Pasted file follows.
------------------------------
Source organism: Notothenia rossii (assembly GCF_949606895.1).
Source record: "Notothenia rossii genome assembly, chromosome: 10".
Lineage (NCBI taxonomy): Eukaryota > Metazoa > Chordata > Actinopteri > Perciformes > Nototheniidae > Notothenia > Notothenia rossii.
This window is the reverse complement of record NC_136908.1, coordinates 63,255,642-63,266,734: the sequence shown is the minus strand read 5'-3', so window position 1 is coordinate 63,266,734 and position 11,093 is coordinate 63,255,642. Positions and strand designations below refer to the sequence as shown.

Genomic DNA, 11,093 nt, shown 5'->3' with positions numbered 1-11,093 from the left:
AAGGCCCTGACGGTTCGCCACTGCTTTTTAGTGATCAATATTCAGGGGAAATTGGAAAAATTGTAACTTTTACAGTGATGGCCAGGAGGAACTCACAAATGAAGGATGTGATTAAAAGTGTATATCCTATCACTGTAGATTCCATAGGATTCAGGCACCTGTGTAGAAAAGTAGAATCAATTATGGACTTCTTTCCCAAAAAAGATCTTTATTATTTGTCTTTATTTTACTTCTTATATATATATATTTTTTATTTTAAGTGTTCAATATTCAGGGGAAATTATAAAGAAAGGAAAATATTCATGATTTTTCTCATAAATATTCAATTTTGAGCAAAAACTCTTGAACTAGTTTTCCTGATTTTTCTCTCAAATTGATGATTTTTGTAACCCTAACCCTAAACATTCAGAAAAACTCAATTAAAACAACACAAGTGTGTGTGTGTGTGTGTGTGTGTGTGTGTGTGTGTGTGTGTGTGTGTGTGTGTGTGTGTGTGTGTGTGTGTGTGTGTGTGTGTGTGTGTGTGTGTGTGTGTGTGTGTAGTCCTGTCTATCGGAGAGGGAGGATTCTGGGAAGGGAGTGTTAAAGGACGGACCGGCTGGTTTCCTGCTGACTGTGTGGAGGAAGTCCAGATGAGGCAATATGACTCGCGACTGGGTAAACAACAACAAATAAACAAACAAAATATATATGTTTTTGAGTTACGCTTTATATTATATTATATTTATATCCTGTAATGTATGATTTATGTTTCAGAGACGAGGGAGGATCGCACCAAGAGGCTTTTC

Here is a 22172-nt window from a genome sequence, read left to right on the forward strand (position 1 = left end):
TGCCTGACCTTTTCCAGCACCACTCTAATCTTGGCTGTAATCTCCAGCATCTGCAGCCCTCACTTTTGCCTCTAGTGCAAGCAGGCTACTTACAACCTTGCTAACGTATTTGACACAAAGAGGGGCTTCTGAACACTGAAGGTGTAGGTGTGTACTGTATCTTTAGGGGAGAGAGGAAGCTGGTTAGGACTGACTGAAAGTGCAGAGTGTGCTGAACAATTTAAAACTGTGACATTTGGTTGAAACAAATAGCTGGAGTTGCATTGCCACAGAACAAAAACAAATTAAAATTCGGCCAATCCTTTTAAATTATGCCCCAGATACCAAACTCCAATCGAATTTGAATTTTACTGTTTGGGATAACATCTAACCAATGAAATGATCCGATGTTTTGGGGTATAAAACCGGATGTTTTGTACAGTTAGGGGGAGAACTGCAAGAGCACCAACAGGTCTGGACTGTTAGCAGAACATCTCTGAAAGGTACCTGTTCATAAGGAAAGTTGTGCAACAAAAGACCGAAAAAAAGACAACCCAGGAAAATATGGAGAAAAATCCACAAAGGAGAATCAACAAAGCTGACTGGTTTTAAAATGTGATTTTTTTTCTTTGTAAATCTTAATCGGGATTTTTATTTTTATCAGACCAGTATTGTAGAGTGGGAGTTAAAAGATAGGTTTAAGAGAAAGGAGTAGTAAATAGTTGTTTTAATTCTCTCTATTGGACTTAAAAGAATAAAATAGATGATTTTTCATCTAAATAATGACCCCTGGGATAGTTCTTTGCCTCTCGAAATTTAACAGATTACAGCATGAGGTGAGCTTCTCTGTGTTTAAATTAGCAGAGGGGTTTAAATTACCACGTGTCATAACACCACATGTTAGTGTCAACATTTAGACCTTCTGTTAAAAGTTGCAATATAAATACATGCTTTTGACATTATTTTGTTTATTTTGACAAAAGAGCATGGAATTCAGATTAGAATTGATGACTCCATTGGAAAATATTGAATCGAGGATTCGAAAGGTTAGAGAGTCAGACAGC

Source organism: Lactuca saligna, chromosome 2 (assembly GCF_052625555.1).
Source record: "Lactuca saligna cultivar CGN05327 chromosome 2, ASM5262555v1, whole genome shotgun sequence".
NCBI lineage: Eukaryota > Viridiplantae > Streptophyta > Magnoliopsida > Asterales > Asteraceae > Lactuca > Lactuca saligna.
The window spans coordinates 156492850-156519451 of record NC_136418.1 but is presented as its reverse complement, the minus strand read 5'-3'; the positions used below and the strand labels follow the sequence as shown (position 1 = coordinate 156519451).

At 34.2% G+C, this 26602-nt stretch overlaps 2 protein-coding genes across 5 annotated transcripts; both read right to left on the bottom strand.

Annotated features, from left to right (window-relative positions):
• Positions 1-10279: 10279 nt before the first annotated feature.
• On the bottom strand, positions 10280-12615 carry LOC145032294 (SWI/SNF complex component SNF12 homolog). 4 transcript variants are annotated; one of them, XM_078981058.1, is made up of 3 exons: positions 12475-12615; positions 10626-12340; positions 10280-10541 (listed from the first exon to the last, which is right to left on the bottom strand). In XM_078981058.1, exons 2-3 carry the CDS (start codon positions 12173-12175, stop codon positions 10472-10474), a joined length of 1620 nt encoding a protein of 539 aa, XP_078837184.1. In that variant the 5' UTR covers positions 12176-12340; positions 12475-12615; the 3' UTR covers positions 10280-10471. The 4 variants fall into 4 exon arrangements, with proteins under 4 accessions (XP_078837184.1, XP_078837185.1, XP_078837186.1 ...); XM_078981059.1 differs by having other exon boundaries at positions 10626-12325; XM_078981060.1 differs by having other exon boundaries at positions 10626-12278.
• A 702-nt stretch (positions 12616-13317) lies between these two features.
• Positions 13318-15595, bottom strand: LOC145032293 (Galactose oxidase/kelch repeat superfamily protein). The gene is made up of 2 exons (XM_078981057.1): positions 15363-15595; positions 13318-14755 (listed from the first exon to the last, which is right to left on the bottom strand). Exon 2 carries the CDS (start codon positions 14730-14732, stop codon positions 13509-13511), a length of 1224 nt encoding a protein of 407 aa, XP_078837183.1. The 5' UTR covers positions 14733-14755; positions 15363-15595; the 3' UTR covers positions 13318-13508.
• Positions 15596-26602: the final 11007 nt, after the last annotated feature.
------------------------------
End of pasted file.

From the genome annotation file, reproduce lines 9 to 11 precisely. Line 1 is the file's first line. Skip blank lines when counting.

Source organism: Lactuca saligna, chromosome 2 (assembly GCF_052625555.1).
Source record: "Lactuca saligna cultivar CGN05327 chromosome 2, ASM5262555v1, whole genome shotgun sequence".
NCBI lineage: Eukaryota > Viridiplantae > Streptophyta > Magnoliopsida > Asterales > Asteraceae > Lactuca > Lactuca saligna.